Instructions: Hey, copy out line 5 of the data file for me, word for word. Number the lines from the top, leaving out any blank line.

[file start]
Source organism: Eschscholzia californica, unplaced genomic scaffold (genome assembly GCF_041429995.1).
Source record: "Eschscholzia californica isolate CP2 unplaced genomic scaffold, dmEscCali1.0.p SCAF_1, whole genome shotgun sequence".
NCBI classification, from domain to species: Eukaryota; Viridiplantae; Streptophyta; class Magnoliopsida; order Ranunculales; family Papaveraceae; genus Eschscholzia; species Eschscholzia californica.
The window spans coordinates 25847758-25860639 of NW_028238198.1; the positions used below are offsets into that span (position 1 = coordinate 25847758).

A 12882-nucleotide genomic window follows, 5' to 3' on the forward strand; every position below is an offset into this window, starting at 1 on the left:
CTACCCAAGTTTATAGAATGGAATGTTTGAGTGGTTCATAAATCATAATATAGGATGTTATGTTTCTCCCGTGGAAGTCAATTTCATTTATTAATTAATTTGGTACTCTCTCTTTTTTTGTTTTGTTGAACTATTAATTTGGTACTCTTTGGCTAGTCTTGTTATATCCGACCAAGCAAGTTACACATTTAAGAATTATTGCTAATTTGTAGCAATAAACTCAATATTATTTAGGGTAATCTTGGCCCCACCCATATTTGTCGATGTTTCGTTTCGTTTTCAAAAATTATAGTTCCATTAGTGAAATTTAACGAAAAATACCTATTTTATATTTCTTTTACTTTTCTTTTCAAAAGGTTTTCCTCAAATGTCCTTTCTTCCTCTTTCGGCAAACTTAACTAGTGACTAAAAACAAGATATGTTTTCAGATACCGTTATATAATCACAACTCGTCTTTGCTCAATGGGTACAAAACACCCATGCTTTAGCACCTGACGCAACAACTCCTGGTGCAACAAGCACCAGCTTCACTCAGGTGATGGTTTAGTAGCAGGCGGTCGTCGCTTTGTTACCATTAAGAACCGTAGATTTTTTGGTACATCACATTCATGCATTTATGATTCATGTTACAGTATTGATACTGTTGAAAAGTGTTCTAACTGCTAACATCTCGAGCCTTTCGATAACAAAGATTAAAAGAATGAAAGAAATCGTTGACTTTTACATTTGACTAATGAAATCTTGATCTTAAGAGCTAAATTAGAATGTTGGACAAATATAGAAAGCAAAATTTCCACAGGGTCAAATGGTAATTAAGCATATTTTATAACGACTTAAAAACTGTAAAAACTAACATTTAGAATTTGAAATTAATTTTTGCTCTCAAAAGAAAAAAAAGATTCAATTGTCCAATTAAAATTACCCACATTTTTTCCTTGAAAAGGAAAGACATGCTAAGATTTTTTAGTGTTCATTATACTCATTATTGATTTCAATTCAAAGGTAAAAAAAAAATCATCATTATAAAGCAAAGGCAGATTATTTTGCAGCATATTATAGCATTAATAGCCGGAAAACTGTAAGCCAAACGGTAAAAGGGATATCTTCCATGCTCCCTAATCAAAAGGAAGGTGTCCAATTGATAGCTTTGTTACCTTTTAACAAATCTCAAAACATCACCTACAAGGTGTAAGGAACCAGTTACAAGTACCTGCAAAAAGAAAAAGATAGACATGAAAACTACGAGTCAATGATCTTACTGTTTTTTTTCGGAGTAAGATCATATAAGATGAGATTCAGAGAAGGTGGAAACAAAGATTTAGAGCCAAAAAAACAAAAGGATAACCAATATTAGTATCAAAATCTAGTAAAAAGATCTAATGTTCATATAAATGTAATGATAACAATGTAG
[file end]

A 12882-nucleotide genomic window follows, 5' to 3' on the forward strand; every position below is an offset into this window, starting at 1 on the left: